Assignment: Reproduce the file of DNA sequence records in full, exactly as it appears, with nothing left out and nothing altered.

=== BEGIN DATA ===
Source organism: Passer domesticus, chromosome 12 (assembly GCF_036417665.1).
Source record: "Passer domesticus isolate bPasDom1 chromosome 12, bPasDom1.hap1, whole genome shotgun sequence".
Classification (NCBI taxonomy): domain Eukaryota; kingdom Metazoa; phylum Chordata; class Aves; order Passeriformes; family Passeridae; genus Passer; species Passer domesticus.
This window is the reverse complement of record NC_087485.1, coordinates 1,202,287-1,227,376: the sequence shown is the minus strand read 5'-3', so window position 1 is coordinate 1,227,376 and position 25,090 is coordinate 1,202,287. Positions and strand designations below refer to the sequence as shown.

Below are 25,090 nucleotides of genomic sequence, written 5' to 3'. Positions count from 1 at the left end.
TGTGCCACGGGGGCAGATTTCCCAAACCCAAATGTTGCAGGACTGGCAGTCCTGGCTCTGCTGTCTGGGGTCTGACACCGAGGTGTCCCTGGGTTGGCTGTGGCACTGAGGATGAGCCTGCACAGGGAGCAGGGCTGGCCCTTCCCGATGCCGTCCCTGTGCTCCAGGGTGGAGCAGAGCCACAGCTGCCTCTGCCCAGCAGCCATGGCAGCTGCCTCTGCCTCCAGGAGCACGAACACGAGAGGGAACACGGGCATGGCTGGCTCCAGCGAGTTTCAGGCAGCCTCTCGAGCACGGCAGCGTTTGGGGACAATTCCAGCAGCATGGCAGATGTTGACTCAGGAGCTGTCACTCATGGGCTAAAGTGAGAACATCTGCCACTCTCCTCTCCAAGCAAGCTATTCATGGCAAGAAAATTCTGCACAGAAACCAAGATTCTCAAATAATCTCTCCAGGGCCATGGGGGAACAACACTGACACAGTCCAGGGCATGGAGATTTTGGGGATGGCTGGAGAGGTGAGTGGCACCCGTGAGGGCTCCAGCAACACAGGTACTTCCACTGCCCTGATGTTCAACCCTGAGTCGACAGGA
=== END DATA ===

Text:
Source organism: Passer domesticus, chromosome 12 (assembly GCF_036417665.1).
Source record: "Passer domesticus isolate bPasDom1 chromosome 12, bPasDom1.hap1, whole genome shotgun sequence".
Classification (NCBI taxonomy): domain Eukaryota; kingdom Metazoa; phylum Chordata; class Aves; order Passeriformes; family Passeridae; genus Passer; species Passer domesticus.
This window is the reverse complement of record NC_087485.1, coordinates 1,202,287-1,227,376: the sequence shown is the minus strand read 5'-3', so window position 1 is coordinate 1,227,376 and position 25,090 is coordinate 1,202,287. Positions and strand designations below refer to the sequence as shown.

Below are 25,090 nucleotides of genomic sequence, written 5' to 3'. Positions count from 1 at the left end.
TGTGCCACGGGGGCAGATTTCCCAAACCCAAATGTTGCAGGACTGGCAGTCCTGGCTCTGCTGTCTGGGGTCTGACACCGAGGTGTCCCTGGGTTGGCTGTGGCACTGAGGATGAGCCTGCACAGGGAGCAGGGCTGGCCCTTCCCGATGCCGTCCCTGTGCTCCAGGGTGGAGCAGAGCCACAGCTGCCTCTGCCCAGCAGCCATGGCAGCTGCCTCTGCCTCCAGGAGCACGAACACGAGAGGGAACACGGGCATGGCTGGCTCCAGCGAGTTTCAGGCAGCCTCTCGAGCACGGCAGCGTTTGGGGACAATTCCAGCAGCATGGCAGATGTTGACTCAGGAGCTGTCACTCATGGGCTAAAGTGAGAACATCTGCCACTCTCCTCTCCAAGCAAGCTATTCATGGCAAGAAAATTCTGCACAGAAACCAAGATTCTCAAATAATCTCTCCAGGGCCATGGGGGAACAACACTGACACAGTCCAGGGCATGGAGATTTTGGGGATGGCTGGAGAGGTGAGTGGCACCCGTGAGGGCTCCAGCAACACAGGTACTTCCACTGCCCTGATGTTCAACCCTGAGTCGACAGGA